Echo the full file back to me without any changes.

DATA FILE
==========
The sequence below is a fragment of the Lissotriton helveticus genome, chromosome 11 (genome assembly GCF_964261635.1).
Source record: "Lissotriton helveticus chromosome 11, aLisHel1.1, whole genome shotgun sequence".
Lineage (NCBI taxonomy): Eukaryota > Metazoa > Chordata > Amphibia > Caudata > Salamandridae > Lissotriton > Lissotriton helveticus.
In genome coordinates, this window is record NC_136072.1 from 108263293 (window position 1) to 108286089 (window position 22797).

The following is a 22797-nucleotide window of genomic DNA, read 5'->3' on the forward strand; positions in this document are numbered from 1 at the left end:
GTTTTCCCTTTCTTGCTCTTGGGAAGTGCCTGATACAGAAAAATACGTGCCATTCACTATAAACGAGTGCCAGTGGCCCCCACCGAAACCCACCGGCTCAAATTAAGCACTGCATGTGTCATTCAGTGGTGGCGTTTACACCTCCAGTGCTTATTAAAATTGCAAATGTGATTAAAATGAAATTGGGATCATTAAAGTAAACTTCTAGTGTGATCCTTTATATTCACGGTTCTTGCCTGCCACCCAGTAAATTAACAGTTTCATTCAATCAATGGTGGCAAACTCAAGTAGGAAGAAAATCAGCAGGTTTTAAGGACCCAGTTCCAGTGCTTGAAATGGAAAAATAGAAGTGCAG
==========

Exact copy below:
The sequence below is a fragment of the Lissotriton helveticus genome, chromosome 11 (genome assembly GCF_964261635.1).
Source record: "Lissotriton helveticus chromosome 11, aLisHel1.1, whole genome shotgun sequence".
Lineage (NCBI taxonomy): Eukaryota > Metazoa > Chordata > Amphibia > Caudata > Salamandridae > Lissotriton > Lissotriton helveticus.
In genome coordinates, this window is record NC_136072.1 from 108263293 (window position 1) to 108286089 (window position 22797).

The following is a 22797-nucleotide window of genomic DNA, read 5'->3' on the forward strand; positions in this document are numbered from 1 at the left end:
GTTTTCCCTTTCTTGCTCTTGGGAAGTGCCTGATACAGAAAAATACGTGCCATTCACTATAAACGAGTGCCAGTGGCCCCCACCGAAACCCACCGGCTCAAATTAAGCACTGCATGTGTCATTCAGTGGTGGCGTTTACACCTCCAGTGCTTATTAAAATTGCAAATGTGATTAAAATGAAATTGGGATCATTAAAGTAAACTTCTAGTGTGATCCTTTATATTCACGGTTCTTGCCTGCCACCCAGTAAATTAACAGTTTCATTCAATCAATGGTGGCAAACTCAAGTAGGAAGAAAATCAGCAGGTTTTAAGGACCCAGTTCCAGTGCTTGAAATGGAAAAATAGAAGTGCAG